14 April 2008

Writing again

I’m delighted to announce that, after a pretty dry couple of years (following return to full-time work), I’ve managed to get myself back on a poetry-writing roll.

I’m quite a slow poet at the best of times, but the last couple of years I’d only really been tinkering with the poems that are going to be in My Iron Spine (which will be published later this year) and I had written very little new poetry, and nothing that I particularly liked. But now, it’s as if I’ve remembered how to write again, after having somehow forgotten. It’s very exciting.

Rather than actually remembering how to write, I think I’ve been remembering some habits and circumstances that help me write. During the (almost) year I took off from paid employment, I’d spend my mornings at home working on my attempts at a screenplay and a novel; and in the afternoons I’d wander round (especially if it was sunny), read poetry books and write poetry – usually in cafes. I wrote a lot of poetry that year – virtually all of My Iron Spine.

So the first thing I’ve been doing is stopping off at cafe once or twice a week on my way home, and writing. I’ve found that being somewhere things are going on, but where you don’t have to pay any attention to them, helps make a magical space in my head for poetry. Writing at home is a nice idea, but there are usually too many distractions there: dishes, cooking, emailing, chatting partners or so forth. I always think it will be lovely to write out in my courtyard garden, but when I do I spend at least half my time staring at the weeds and thinking about how I ought to pull them out (though not actually doing it, you understand).

The second thing I’ve remembered from working on My Iron Spine is that typing up poems – and then printing them out and scribbling on them – is an essential part of my writing process. I write my poems initially in my notebook, which I carry around with me almost always (I’ve had a long succession of these, and now know that they must have lined leaves, wiro binding and something pretty on the cover). But I need to transfer the poems out of the book and into the computer – usually tinkering with phrasing and line breaks as I go. Not only does it make it easier to edit, but it also makes it real. Making the poem concrete like that makes it easier to judge. It came as a shock to me when I realised a couple of months ago that I hadn’t typed poems up for over a year.

The third thing that’s got me back on the poetry roll is having a project. I think I work best when I have projects – when my artistic endeavours aren’t just all by themselves but are part of a greater whole. My Iron Spine really got rolling when I figured out that the book was going to be biographical and autobiographical, with the central theme of the ‘iron spine’. My current project is writing poems that take films as a starting point. They’re not usually re-tellings of the film’s story, though a few have been; they’re usually sort of musings on what the film sparks in my imagination. I often work with strong images or symbols from the movie, or what it seems to mean. My first attempts weren’t so great (though hopefully some can be saved with careful crafting, now that I’ve typed them up), but I’m really happy with some of the later ones.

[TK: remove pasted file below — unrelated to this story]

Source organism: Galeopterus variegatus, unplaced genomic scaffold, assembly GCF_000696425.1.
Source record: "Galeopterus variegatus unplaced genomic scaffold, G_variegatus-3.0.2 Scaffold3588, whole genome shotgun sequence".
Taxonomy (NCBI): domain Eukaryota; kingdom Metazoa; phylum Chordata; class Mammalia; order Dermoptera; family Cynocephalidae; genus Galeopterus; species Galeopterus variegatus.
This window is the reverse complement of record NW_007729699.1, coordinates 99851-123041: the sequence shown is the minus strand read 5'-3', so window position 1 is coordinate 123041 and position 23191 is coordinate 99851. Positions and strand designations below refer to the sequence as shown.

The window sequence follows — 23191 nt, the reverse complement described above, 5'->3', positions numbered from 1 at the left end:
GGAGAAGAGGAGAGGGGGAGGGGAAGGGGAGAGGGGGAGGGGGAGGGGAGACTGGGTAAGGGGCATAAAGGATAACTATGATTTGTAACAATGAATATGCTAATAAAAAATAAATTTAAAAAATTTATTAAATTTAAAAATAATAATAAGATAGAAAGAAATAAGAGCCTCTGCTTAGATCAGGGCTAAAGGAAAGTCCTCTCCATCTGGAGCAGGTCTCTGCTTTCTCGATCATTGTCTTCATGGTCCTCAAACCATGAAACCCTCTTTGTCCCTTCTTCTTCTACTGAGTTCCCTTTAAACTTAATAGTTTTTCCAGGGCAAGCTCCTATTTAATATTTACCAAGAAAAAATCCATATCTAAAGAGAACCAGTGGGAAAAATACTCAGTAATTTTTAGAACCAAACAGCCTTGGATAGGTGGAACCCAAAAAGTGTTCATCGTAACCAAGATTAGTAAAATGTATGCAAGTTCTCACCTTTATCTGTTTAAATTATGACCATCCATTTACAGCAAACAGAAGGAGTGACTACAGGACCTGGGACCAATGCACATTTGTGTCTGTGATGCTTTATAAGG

The final thing I’m doing to keep me inspired to write is actually a new thing, which is writing short weekly reports about my writing and then sending them to a friend. She, in turn, is reporting on her writing to me. We haven’t been doing it for very long, but I’m finding it an added motivation – I want to be able to say I’ve done something each week. Also, it will mean that I can look back over them and be pleased with how much I’ve done.

4 comments:

Tim Jones said...

That is good news, and I look forward to seeing what results! I'm the opposite at the moment: I've written very few new poems, and only a couple that I'm even partially happy with, in the past year. Instead, my whole orientation at present is towards fiction, and what writing ideas I have are ideas for fiction.

Do you ever find that, if you're thinking of ideas that fit one area of your writing, it makes it harder to be active in the other areas?

Colleen said...

Hooray! Congrats on being back on a roll. Those dry spells are tough, but it always feels good (if exhausting) to be back making art. I'm looking forward to My Iron Spine!

Helen said...

That IS good news! Looking forward to seeing the finished book :)

Helen Rickerby said...

Aw, guys! You warm my heart. Thanks very much.